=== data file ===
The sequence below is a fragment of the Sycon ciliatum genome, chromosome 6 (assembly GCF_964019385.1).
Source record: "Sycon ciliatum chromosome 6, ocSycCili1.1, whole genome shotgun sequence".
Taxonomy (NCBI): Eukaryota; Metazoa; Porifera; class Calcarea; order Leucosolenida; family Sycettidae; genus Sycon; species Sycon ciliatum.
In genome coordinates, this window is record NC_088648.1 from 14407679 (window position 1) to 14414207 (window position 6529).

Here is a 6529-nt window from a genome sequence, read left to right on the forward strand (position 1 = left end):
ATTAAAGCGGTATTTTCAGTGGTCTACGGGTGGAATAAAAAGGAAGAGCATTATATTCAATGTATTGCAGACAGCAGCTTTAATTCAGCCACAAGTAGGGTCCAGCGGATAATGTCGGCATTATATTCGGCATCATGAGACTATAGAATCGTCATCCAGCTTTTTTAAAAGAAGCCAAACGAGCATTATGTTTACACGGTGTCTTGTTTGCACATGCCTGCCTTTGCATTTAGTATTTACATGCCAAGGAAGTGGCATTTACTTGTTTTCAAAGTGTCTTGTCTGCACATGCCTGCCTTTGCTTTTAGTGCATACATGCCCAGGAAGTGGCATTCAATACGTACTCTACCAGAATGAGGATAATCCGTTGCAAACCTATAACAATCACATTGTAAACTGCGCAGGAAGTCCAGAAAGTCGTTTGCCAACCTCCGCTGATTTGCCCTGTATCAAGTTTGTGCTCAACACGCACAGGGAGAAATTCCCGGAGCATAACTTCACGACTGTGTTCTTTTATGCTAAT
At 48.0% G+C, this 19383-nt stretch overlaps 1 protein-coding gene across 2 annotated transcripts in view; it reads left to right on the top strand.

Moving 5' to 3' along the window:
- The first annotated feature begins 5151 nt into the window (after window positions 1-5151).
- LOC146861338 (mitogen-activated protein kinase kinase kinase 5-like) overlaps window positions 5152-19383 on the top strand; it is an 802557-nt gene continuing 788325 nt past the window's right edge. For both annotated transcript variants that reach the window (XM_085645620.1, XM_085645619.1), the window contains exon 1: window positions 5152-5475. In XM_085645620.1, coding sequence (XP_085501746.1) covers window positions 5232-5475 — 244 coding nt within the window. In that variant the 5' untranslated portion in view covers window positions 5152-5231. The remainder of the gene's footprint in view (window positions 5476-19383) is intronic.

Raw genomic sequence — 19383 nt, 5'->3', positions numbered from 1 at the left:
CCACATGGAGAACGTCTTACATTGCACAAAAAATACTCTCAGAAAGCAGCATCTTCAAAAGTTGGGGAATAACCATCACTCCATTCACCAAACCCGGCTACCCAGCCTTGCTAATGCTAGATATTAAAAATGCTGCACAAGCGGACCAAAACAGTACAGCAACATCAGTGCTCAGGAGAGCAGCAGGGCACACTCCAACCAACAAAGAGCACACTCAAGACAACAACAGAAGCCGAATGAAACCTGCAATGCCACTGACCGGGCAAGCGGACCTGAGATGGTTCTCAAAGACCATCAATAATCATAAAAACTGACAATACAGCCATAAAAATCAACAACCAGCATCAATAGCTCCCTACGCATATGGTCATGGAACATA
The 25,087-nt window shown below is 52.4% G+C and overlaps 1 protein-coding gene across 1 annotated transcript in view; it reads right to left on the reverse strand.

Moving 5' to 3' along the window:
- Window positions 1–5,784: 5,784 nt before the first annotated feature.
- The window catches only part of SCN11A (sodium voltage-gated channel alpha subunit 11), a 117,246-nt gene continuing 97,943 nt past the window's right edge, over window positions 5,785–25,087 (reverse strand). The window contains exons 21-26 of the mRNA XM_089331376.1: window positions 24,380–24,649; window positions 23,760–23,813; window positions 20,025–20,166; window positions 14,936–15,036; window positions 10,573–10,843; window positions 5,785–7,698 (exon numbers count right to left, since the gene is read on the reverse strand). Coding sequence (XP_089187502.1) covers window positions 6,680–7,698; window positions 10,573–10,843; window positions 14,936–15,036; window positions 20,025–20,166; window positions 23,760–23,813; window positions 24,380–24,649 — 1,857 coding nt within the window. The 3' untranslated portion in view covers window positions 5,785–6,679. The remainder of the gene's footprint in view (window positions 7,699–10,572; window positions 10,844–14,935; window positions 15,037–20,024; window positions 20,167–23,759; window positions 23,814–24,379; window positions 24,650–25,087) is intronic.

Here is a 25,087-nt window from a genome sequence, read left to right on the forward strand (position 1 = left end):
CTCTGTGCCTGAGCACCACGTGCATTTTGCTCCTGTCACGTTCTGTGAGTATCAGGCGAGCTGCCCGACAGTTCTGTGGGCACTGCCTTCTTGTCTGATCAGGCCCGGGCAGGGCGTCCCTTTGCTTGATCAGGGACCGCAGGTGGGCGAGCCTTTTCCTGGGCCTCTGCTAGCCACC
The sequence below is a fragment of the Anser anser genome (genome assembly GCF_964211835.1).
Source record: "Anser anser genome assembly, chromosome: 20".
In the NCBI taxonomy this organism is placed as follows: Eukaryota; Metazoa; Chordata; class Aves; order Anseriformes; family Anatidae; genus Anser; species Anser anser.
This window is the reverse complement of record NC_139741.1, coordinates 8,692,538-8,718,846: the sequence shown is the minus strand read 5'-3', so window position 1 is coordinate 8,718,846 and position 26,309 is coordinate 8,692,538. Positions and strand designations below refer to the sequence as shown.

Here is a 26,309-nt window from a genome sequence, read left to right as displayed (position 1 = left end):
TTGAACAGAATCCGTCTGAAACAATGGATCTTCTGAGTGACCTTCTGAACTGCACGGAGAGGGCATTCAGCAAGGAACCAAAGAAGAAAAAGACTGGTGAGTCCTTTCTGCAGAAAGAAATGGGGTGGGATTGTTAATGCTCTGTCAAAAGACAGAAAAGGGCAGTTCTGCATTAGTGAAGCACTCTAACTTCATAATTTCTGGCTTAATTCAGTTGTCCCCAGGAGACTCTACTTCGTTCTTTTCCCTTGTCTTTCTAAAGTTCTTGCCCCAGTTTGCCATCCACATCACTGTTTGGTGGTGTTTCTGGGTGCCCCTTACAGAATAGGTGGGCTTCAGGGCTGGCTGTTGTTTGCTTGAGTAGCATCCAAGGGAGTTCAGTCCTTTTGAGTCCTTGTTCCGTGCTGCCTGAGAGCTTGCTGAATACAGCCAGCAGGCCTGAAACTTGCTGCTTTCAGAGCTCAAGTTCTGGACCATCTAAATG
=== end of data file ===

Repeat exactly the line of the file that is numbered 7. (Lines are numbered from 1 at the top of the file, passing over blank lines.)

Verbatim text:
At 48.0% G+C, this 19383-nt stretch overlaps 1 protein-coding gene across 2 annotated transcripts in view; it reads left to right on the top strand.